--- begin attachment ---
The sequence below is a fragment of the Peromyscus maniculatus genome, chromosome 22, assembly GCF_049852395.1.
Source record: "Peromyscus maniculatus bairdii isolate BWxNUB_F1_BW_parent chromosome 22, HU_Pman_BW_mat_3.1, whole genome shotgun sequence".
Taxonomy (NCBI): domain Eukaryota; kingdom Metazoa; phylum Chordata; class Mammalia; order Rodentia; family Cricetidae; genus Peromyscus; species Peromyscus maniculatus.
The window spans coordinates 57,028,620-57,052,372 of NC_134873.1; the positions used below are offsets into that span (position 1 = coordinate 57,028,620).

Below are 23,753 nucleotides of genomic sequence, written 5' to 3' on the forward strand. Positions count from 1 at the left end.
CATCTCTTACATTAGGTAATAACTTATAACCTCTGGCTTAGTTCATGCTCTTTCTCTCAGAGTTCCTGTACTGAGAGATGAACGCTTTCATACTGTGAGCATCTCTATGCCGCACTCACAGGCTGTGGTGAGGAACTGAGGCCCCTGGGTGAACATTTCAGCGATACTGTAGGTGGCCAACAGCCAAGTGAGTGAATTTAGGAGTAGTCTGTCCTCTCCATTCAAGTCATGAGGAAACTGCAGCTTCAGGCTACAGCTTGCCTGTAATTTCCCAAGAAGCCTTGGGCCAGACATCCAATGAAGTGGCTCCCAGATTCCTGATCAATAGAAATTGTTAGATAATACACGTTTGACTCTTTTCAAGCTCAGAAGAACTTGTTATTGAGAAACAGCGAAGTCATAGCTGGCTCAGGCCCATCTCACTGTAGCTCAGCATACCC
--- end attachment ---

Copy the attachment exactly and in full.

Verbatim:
The sequence below is a fragment of the Peromyscus maniculatus genome, chromosome 22, assembly GCF_049852395.1.
Source record: "Peromyscus maniculatus bairdii isolate BWxNUB_F1_BW_parent chromosome 22, HU_Pman_BW_mat_3.1, whole genome shotgun sequence".
Taxonomy (NCBI): domain Eukaryota; kingdom Metazoa; phylum Chordata; class Mammalia; order Rodentia; family Cricetidae; genus Peromyscus; species Peromyscus maniculatus.
The window spans coordinates 57,028,620-57,052,372 of NC_134873.1; the positions used below are offsets into that span (position 1 = coordinate 57,028,620).

Below are 23,753 nucleotides of genomic sequence, written 5' to 3' on the forward strand. Positions count from 1 at the left end.
CATCTCTTACATTAGGTAATAACTTATAACCTCTGGCTTAGTTCATGCTCTTTCTCTCAGAGTTCCTGTACTGAGAGATGAACGCTTTCATACTGTGAGCATCTCTATGCCGCACTCACAGGCTGTGGTGAGGAACTGAGGCCCCTGGGTGAACATTTCAGCGATACTGTAGGTGGCCAACAGCCAAGTGAGTGAATTTAGGAGTAGTCTGTCCTCTCCATTCAAGTCATGAGGAAACTGCAGCTTCAGGCTACAGCTTGCCTGTAATTTCCCAAGAAGCCTTGGGCCAGACATCCAATGAAGTGGCTCCCAGATTCCTGATCAATAGAAATTGTTAGATAATACACGTTTGACTCTTTTCAAGCTCAGAAGAACTTGTTATTGAGAAACAGCGAAGTCATAGCTGGCTCAGGCCCATCTCACTGTAGCTCAGCATACCC